|Publication number||US197933 A|
|Publication date||Dec 11, 1877|
|Filing date||Apr 20, 1877|
|Publication number||US 197933 A, US 197933A, US-A-197933, US197933 A, US197933A|
|Inventors||Haywaed A. Haeyey|
|Export Citation||BiBTeX, EndNote, RefMan|
|Referenced by (29), Classifications (9)|
|External Links: USPTO, USPTO Assignment, Espacenet|
Patented Dec I 8 Zim? 2.
e T w J UNITED STATES PATENT OFFICE'.
HAY WARD A. HARVEY, OF ORANGE, NEW JERSEY.
IMPROVEMENT IN WOOD-SCREWS.
Specification forming part of Letters Patent N0. 197,933, dated December 11, 1877; application filed April 20, 1877.
To all lwhom t may concern:
Be it known that I, HAYWARD A. HARVEY, of Orange, New Jersey, have invented a certain Improvement in Wood-Screws, of which the following is a specification:
My improvements relate to the formations of threads upon wood-screws.
The chief feature of my invention consists in forming such threads with a differential pitch and a variable depth, the pitch and the depth having a constant relation to each other, due to the fact that the core is of the same length between any two threads, whatever may be the pitch. Owing to this peculiarity I am enabled to cut a thread of differential pitch with a tool having a single fixed lead-in other words, without varying the character of the lead given to the tool in making the series of cuts -necessary to finish the thread to the vproper depth.
I form my thread with a gradually-increasing pitch from its point of commencement upon the shank of the blank, which, for con venience, I call the heel7 of the thread. I may gradually increase the pitch from the heel to the point of the screw, or increase it for only a portion of the distance and cut the remainder of the thread upon a uniform pitch. The latter mode, especially, I contemplate adopting in the case of very long screws.
rlhe accompanying drawings represent central longitudinal sections of screws exhibiting my invention in the two forms I have mentioned.
Figure 1 shows the diiferential thread commencing at the heel on the line a@ .r and ter- 'minating at the line y y, from which line the thread has the ordinary uniform pitch to the point of the screw. Fig. 2 shows the differential thread having the pitch gradually increasing from the heel to the point. Fig. 3 is l a drawing showing the contour of the threads and exhibiting the relation of the depth to the differential pitch.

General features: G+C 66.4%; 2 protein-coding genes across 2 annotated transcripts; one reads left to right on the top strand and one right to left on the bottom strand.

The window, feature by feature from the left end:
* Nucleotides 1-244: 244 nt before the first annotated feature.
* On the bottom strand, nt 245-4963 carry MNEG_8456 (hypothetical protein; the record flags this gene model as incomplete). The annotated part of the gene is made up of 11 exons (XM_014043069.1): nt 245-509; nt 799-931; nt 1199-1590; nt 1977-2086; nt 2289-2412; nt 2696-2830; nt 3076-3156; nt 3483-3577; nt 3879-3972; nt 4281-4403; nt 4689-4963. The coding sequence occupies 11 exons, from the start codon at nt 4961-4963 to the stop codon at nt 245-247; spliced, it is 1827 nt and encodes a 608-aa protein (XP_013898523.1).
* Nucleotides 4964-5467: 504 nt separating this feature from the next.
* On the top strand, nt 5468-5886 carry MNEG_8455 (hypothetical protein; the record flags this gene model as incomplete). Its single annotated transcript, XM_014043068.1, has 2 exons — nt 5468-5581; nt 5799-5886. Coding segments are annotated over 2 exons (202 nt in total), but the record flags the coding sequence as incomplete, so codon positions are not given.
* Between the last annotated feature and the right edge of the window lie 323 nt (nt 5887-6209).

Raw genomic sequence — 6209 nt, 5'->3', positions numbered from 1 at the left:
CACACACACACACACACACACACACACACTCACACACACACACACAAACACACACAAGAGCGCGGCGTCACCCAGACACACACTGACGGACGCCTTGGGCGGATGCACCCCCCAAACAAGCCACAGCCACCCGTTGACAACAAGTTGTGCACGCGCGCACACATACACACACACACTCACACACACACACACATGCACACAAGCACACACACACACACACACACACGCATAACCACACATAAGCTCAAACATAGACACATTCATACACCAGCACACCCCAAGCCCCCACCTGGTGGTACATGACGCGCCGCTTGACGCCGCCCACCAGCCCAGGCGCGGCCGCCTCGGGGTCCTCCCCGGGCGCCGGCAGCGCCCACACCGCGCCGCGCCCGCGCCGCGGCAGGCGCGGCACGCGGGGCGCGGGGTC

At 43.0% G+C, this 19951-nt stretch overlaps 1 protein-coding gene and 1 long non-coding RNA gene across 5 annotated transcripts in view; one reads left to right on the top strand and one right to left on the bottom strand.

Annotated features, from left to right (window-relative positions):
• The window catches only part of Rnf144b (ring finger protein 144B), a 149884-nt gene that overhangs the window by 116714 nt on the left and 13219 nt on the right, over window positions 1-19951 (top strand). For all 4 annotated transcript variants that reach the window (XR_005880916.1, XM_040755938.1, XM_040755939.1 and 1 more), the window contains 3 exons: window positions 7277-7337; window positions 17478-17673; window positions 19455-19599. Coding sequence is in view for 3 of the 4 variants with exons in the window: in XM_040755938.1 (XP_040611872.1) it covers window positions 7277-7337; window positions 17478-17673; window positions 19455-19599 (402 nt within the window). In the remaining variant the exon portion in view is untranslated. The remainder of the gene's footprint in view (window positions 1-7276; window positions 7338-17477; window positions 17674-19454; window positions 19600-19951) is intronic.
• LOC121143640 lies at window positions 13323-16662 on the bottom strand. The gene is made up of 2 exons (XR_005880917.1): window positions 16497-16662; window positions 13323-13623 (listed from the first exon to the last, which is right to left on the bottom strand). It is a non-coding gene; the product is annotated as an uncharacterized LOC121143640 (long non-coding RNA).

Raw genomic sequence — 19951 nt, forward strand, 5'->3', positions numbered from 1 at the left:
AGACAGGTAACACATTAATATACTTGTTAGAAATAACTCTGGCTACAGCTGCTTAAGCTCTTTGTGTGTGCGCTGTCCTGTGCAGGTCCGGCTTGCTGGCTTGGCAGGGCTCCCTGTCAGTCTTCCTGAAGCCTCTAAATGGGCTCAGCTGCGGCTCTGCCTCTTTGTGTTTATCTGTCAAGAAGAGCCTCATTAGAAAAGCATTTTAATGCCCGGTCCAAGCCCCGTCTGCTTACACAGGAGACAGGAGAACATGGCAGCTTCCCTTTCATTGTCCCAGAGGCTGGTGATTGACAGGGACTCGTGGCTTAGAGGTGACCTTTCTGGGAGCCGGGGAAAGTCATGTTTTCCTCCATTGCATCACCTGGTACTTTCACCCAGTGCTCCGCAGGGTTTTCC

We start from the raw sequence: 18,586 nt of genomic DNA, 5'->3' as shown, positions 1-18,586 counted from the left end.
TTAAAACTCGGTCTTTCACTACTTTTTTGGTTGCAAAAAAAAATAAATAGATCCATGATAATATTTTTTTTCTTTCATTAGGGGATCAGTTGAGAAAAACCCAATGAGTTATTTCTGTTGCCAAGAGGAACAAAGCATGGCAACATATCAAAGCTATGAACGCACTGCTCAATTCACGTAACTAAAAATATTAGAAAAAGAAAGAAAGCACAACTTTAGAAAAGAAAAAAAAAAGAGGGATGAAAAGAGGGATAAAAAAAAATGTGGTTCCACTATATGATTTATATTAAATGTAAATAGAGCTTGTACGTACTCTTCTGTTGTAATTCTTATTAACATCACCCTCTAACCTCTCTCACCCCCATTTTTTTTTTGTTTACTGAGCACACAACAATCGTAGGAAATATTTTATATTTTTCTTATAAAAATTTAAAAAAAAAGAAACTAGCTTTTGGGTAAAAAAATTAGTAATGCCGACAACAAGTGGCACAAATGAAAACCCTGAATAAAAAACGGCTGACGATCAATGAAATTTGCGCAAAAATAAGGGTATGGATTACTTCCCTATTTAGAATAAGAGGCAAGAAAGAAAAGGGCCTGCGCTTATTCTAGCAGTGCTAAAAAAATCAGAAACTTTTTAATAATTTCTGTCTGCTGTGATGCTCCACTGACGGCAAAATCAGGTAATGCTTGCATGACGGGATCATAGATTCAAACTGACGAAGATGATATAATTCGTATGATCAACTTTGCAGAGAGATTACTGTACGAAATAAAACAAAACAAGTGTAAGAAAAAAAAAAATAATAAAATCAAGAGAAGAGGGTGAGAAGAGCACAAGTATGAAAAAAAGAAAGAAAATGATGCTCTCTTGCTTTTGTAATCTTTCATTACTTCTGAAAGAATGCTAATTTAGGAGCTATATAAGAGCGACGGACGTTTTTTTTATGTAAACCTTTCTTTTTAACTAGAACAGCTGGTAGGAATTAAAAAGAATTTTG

It will be seen that all the threads are nished to a sharp edge by the same tool. In cutting the thread the lead of the tool is gradually increased in speed, and at the same time the tool is fed inward toward the axis of the blank.
I determine the character of the motion required to be given to the tool by dividing the which the differential thread makes. For example, in Fig. l the differential thread makes only four turns around the core. To find the motion for the tool in this case, I lay out a single thread, as in Fig. 3, and then draw, at equal distances, four lines, a b c di, parallel with the bottom line c, which represents the length of the core. I make the. lines a b c d of the same length as the bottom line e, measuring from their respective points of intersection with 011e of the inclined sides, A, of the thread. Three inclined lines, b, c', and d', are then drawn parallel to the opposite inclined side e of the thread. The distance from the line b to the line a. indicates the depth attained by the thread at one revolution. The distance of the line b from the point a indicates the gain of the lead while the blank ismaking a single revolution. The distances between the lines a, b, c, d, and e, respectively, indicate the gain in the depth of thread at each of its revolutions, and the disstances between the point a on the line a and the respective points where thelines bf, c', d', and c intersect the line a indicate the increase in pitch at each revolution, or, in other words, indicate the amount of increased lead required to be given to the tool for each of' the four successive turns of the blank.
It will be seen that the lines representing the core in Figs. l and 2 are inclined to the axis of the screw.
In measuring the depth of the thread preparatory to laying off the pitch of the diiferential threads, as I have described, I measure on the dotted lines Z, which indicate the averageV depth of the deepest thread. In Fig. 2 there are twelve turns of the differential thread, and I therefore divide the greatest depth into twelve equal parts.
It will, of course, be seen that the principle of laying out the differential threads as I have described, for the purpose of measuring the pitch, is capable of application for any variety of pitch required.
I claim as my invention- A screw having `a thread which, for any portion of its length, has a differential pitch and a correspondingly variable depth', substantially as described.
\ H. A. HARVEY.
Witnesses Ask FARE, Enwn. PAYsoN. A
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|Cooperative Classification||F16B25/00, F16B25/0015, F16B25/0057, F16B25/0047|
|European Classification||F16B25/00G1C, F16B25/00C1, F16B25/00G1A, F16B25/00|